You appeared to have answered my question to a shortcut to a fruiting seed grown tree like grapefruit. a tree that would have a very long juvenile period. Your analogy of root-stock taking over and not fruiting is probable all that need to be said. The other idea I was wondering, if thew tree doesn't flower till It 7 feet tall can one cut off the flowering top and graft it down below. Would I effectively reduce the height. Perhaps the best way would be to take a vacation down south where I can get some grafted tree at a good price. Plantfolks, McKenzie are only 500 miles away. Hello Hilton Head

    Typical spring day here in Cincinnasti. Look below

    This post was edited by poncirusguy on Mon, Oct 28, 13 at 19:08

  • Dave in NoVA • N. Virginia • zone 7A
    8 years ago

    Poncirusguy,

    Yes, you are absolutely correct.

    I should be able to take a cutting (or scion wood) high off the top of my citrumelo tree (grown from seed) -- which is now 13 feet tall and STILL has not flowered (!) -- and either root it, or I could graft it very low onto its own trunk or onto a trifoliate rootstock.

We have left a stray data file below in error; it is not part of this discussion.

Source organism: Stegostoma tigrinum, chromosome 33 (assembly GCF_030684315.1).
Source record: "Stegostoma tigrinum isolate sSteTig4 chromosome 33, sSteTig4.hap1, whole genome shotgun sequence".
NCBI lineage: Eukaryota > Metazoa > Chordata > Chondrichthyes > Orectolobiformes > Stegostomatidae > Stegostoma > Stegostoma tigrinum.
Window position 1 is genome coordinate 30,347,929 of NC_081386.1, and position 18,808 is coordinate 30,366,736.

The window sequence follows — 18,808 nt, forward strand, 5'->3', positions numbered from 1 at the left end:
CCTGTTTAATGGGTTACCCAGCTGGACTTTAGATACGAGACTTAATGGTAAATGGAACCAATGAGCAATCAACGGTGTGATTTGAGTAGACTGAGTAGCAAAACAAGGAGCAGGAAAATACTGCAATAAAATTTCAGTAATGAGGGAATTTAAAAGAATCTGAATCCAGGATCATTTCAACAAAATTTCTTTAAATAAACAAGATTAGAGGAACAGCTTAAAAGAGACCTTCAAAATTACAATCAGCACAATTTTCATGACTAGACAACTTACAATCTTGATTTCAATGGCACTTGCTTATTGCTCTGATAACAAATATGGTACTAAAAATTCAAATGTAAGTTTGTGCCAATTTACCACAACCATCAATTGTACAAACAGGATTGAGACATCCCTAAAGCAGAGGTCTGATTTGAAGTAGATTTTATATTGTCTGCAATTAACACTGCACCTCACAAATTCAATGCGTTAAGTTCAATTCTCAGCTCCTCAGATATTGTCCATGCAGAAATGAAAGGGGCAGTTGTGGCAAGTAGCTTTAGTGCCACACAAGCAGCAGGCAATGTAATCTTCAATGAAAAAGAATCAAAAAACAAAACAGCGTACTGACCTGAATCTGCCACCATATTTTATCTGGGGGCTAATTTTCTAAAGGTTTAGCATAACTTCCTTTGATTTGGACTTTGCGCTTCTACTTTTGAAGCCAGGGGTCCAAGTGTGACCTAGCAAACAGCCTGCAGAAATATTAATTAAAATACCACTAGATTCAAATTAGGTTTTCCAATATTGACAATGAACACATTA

Then if it survives and grows, it will 'remember its node count' and continue on from there. Depending on the variety and how low you want to keep it, you may end up having to do yet another graft from the top of a 6 foot tree....like in the case of my poor citrumelo. LOL!

    I grew a mandarin from seed and it got to 7 feet and I no longer had room for it. I could have taken a cutting from the top, chopped the tree down to a foot high and bark grafted the scion onto what was left of the trunk.

    Limes, kumquats, mandarins, finger limes and some others should not take near as long as my citrumelo, nor need to get quite as tall from what I've read.

    Yes, if you could somehow find some mature budwood or scion wood, and graft that to any of your rootstocks, that would be away to go.

    Purchasing a plant is so much easier. You'll save years of time. With the cost of gas,mail order would likely be cheaper than driving south.

  • poncirusguy6b452xx
    7 years ago

    3 year old meiwa said NO NO NO

    Don't waiste your time growing from seed

    GET A GRAFTED KUMQUAT TREE

    Steve

  • Dave in NoVA • N. Virginia • zone 7A
    7 years ago

    Looks like cold damage?

  • poncirusguy6b452xx
    7 years ago

    Blanket blew of vent hole at -9F leaving a 5 foot by 2 inch opening. We will se what happens in June. She came out of dormancy late June last year.

    Steve

  • Dave in NoVA • N. Virginia • zone 7A
    7 years ago

    Steve, looks like it was doing quite well before it froze.

    Why are you saying 'Don't waiste your time growing from seed' GET A GRAFTED KUMQUAT TREE.

    I'm not following you. Freezing can happen to a grafted tree too.

  • poncirusguy6b452xx
    7 years ago